5 min read | 20 November, 2019 By Sarah Benstead
Most of us think of conflict as a bad thing.
But, have you ever stopped to consider that there are two kinds of conflict? It can actually be healthy as well as unhealthy.
When used well and managed, conflict improves outcomes for your team by challenging the status quo and pushing them to think differently. In this sense, we’d agree that healthy conflict is generally a good thing.
But unhealthy conflict? Now that’s a different situation entirely.
In this article, you'll learn:
Left unresolved, negative office conflict can create big problems for small businesses. And here's how.
Frequent and unresolved conflict can also indicate a toxic workplace culture - and you’ll want to address this if you want your business to grow and thrive.
From avoiding certain team members to obstructing each other’s tasks, conflict is a drain on your team’s time and disrupts employees from working together effectively.
One study shows that UK businesses spend around £33 billion each year on resolving workplace conflict and waste an estimated 370 million working days as a result.
Can your business afford that?
The damage conflict causes is rarely limited to those who disagree with one another.
Let conflict drag on and you’ll notice team members taking sides, creating divisions in your business and killing productivity as a result.
If a member of your team is clashing significantly with another colleague, it’ll lower their job satisfaction and morale - and could even lead to them handing their notice in and finding another job. And high employee turnover definitely doesn’t go hand-in-hand with productivity.
Equally, workplace conflict can potentially affect your reputation and your ability to get talented candidates through the door in the first place.
Customers will pick up on a chilly atmosphere faster than you can say 'icicle'.
And, if a particular employee has had a row with a team mate and they’re not really enjoying work at the moment as a result, it's bound to be reflected in the service they provide to your customers.
This could potentially mean your customer retention and sales take a hit.
The best way to prevent unhealthy conflict affecting your business is by nipping it in the bud before it gets out of hand. But this doesn’t need to be taxing - here are 4 simple things you can do to stop conflict becoming a problem in your small business.
Make sure your team knows what is and isn’t acceptable. Clear (but reasonable) boundaries equate to happier teams.
By creating clear workplace guidelines and setting out what is and isn't acceptable behaviour, you banish the grey areas where issues fester.
From the language you use, to your hours and the way in which your team are expected to complete their work, by clarifying your expectations everyone knows where they stand.
And these expectations don’t need to be decided by the leadership team alone - agreeing your values as a business can help your team bond, help them feel valued and enhance your company culture.
Taking the time to encourage open communication will pay dividends when it comes to conflict. By checking in regularly and ensuring the team are all on the same page, you’ll be minimising any miscommunication and potential arguments that could come as a result.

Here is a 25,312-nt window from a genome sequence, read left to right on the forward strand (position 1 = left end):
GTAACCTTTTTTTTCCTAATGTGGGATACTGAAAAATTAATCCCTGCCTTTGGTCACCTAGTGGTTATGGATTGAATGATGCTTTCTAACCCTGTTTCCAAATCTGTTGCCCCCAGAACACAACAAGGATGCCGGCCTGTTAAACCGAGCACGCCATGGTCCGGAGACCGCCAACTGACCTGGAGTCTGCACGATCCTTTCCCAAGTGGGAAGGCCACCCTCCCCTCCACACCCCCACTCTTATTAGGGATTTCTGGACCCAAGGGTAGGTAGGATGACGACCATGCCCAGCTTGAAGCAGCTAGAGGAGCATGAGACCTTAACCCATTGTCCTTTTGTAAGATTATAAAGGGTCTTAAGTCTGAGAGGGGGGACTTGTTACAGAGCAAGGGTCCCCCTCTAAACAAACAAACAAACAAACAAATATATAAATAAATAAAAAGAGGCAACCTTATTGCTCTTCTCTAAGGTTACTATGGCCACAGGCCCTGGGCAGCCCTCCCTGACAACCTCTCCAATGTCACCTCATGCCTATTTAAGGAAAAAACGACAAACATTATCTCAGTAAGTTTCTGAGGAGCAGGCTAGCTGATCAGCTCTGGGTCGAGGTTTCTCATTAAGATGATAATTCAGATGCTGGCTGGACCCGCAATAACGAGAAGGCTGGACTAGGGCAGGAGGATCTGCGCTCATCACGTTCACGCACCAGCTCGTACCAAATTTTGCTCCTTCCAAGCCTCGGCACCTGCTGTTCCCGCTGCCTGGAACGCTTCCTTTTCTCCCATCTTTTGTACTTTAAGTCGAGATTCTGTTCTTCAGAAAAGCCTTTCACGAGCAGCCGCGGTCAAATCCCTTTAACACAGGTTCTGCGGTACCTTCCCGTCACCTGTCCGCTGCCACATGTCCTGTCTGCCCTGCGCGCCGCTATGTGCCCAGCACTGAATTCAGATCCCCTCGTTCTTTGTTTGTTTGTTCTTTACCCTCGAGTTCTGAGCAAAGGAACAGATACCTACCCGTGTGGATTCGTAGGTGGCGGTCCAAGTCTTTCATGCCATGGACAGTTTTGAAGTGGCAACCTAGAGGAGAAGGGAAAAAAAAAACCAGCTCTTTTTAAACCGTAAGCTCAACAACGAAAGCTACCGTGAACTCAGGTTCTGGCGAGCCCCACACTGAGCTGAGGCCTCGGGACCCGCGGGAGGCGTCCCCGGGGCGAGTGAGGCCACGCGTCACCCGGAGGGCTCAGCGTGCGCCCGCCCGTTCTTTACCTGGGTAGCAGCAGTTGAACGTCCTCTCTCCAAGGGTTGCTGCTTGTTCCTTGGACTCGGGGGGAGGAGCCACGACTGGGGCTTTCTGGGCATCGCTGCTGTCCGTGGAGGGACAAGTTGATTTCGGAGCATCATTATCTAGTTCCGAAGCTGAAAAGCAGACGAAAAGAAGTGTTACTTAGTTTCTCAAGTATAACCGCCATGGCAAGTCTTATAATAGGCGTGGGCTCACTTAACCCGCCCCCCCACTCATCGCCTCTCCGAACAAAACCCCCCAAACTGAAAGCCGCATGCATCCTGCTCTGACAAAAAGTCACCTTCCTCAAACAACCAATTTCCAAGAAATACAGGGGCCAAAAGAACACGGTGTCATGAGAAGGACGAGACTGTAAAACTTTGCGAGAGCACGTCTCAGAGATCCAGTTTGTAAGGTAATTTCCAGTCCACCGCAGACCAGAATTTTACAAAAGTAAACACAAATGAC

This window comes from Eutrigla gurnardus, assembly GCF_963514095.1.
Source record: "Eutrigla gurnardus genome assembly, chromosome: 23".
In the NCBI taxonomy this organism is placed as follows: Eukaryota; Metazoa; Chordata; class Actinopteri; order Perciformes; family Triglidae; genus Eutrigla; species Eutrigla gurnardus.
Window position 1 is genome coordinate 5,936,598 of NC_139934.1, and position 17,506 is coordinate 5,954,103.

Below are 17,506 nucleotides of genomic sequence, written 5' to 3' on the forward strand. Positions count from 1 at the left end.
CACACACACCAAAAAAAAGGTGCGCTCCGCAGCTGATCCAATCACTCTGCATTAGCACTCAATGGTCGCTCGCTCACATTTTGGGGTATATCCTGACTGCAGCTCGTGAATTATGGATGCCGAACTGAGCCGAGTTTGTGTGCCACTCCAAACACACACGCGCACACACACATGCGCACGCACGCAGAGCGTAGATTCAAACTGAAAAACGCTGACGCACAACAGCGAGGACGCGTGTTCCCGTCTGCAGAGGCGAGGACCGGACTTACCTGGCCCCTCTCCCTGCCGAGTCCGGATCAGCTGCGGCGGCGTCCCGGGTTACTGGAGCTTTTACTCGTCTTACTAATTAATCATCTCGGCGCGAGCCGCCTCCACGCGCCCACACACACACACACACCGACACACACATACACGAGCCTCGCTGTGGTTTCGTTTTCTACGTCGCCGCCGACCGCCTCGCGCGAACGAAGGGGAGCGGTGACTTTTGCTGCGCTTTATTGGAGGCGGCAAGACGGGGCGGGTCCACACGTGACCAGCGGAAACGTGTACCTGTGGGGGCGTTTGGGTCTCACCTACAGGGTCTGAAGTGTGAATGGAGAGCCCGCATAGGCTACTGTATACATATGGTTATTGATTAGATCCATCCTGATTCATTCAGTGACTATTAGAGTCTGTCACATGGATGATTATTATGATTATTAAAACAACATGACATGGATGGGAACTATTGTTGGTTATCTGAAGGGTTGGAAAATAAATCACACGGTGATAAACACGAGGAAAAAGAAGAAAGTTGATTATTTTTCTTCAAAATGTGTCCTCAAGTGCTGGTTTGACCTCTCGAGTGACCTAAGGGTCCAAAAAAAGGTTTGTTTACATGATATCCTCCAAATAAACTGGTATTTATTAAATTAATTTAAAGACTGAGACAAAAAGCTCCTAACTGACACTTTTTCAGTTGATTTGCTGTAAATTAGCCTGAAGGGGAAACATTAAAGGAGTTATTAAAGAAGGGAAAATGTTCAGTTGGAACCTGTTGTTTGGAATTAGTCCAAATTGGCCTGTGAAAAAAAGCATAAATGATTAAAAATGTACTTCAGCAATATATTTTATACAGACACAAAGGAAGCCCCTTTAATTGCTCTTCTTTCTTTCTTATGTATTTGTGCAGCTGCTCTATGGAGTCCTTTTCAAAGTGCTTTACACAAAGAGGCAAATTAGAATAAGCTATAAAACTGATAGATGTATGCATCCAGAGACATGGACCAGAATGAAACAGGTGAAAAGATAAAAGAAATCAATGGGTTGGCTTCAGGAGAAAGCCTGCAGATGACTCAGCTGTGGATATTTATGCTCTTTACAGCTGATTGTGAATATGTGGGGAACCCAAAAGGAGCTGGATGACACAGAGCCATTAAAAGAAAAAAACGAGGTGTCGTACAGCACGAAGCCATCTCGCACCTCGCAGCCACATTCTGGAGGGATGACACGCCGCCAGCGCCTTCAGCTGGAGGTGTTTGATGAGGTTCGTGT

Communication is key for strong leadership, too. Regular feedback helps your people develop and your business succeed. Instead of limiting feedback to your employees’ performance reviews, make it part of the everyday conversation. It’ll also give your people a chance to vent their concerns and address any niggling issues that could lead to conflict.
To prevent ‘feedback’ becoming an opportunity to openly criticise, encourage a focus on forward-thinking development. You might also find this podcast a useful listen – it focuses on turning conflict into something positive.
There’s no denying that stressed employees can be more sensitive and up-tight, meaning the likelihood of conflict with other team-mates can increase.
Our research shows that, in the last year, long term health conditions including stress were the culprit for 62% of health-related absences among SMEs.
So, it’s important to take a temperature check. How stressed are your team? What’s making them stressed? What you currently have in place to minimise stress? What else you can do to help?
Things like ensuring your people have a work-life balance, regulating workloads and avoiding micro-management all help towards minimising stress - and therefore conflict.
Our mental health in the workplace guide provides some valuable tips on how to tackle the work-related triggers of stress and mental health.
The people you hire are your business.
So, it makes sense to ensure they work well together. Remember: skills and qualifications are only part of what makes a candidate suitable for a role; you must also think about their cultural fit.
It’s a balancing act, though – you need enough variety in your team to keep it vibrant and productive, but you should avoid people who could potentially damage your team’s dynamic.
Understanding candidates’ values and how they align with your company is a step towards hiring the right person. You’ll be able to ensure they fit in with the team and that they will help to prevent friction rather than fuel it.